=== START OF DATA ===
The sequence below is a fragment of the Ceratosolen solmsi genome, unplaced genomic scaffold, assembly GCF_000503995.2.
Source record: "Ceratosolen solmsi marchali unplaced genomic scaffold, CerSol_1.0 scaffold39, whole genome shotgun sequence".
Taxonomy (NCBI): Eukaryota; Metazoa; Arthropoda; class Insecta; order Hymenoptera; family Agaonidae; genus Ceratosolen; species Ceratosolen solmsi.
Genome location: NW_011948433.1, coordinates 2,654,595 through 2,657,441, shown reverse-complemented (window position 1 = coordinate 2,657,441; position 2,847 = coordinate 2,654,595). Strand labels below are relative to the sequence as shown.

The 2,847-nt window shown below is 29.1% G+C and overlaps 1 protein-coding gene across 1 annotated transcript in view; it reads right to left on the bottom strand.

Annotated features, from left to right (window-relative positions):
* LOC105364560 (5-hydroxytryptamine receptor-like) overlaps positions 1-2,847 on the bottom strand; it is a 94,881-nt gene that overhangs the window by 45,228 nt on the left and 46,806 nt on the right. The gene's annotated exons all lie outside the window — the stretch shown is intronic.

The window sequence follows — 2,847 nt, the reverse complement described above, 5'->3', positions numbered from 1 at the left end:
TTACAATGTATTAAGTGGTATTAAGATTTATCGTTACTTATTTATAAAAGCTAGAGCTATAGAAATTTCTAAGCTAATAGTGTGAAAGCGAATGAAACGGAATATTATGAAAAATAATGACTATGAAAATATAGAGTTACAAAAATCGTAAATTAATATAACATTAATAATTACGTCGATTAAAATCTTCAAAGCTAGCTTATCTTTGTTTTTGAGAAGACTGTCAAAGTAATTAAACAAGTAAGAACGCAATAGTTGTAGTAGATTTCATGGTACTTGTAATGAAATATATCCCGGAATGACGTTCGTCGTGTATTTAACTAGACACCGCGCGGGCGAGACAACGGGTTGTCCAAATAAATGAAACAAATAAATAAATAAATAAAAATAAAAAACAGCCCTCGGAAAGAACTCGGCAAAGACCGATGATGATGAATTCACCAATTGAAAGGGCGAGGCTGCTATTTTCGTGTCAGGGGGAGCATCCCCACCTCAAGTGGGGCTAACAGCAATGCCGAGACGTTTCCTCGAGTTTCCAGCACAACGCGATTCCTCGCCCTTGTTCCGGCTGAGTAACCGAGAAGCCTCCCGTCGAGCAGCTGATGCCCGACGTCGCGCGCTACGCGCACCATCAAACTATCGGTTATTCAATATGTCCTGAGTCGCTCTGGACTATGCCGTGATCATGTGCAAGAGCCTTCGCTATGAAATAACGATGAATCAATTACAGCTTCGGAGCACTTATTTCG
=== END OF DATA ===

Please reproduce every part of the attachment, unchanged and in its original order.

The sequence below is a fragment of the Ceratosolen solmsi genome, unplaced genomic scaffold, assembly GCF_000503995.2.
Source record: "Ceratosolen solmsi marchali unplaced genomic scaffold, CerSol_1.0 scaffold39, whole genome shotgun sequence".
Taxonomy (NCBI): Eukaryota; Metazoa; Arthropoda; class Insecta; order Hymenoptera; family Agaonidae; genus Ceratosolen; species Ceratosolen solmsi.
Genome location: NW_011948433.1, coordinates 2,654,595 through 2,657,441, shown reverse-complemented (window position 1 = coordinate 2,657,441; position 2,847 = coordinate 2,654,595). Strand labels below are relative to the sequence as shown.

The 2,847-nt window shown below is 29.1% G+C and overlaps 1 protein-coding gene across 1 annotated transcript in view; it reads right to left on the bottom strand.

Annotated features, from left to right (window-relative positions):
* LOC105364560 (5-hydroxytryptamine receptor-like) overlaps positions 1-2,847 on the bottom strand; it is a 94,881-nt gene that overhangs the window by 45,228 nt on the left and 46,806 nt on the right. The gene's annotated exons all lie outside the window — the stretch shown is intronic.

The window sequence follows — 2,847 nt, the reverse complement described above, 5'->3', positions numbered from 1 at the left end:
TTACAATGTATTAAGTGGTATTAAGATTTATCGTTACTTATTTATAAAAGCTAGAGCTATAGAAATTTCTAAGCTAATAGTGTGAAAGCGAATGAAACGGAATATTATGAAAAATAATGACTATGAAAATATAGAGTTACAAAAATCGTAAATTAATATAACATTAATAATTACGTCGATTAAAATCTTCAAAGCTAGCTTATCTTTGTTTTTGAGAAGACTGTCAAAGTAATTAAACAAGTAAGAACGCAATAGTTGTAGTAGATTTCATGGTACTTGTAATGAAATATATCCCGGAATGACGTTCGTCGTGTATTTAACTAGACACCGCGCGGGCGAGACAACGGGTTGTCCAAATAAATGAAACAAATAAATAAATAAATAAAAATAAAAAACAGCCCTCGGAAAGAACTCGGCAAAGACCGATGATGATGAATTCACCAATTGAAAGGGCGAGGCTGCTATTTTCGTGTCAGGGGGAGCATCCCCACCTCAAGTGGGGCTAACAGCAATGCCGAGACGTTTCCTCGAGTTTCCAGCACAACGCGATTCCTCGCCCTTGTTCCGGCTGAGTAACCGAGAAGCCTCCCGTCGAGCAGCTGATGCCCGACGTCGCGCGCTACGCGCACCATCAAACTATCGGTTATTCAATATGTCCTGAGTCGCTCTGGACTATGCCGTGATCATGTGCAAGAGCCTTCGCTATGAAATAACGATGAATCAATTACAGCTTCGGAGCACTTATTTCG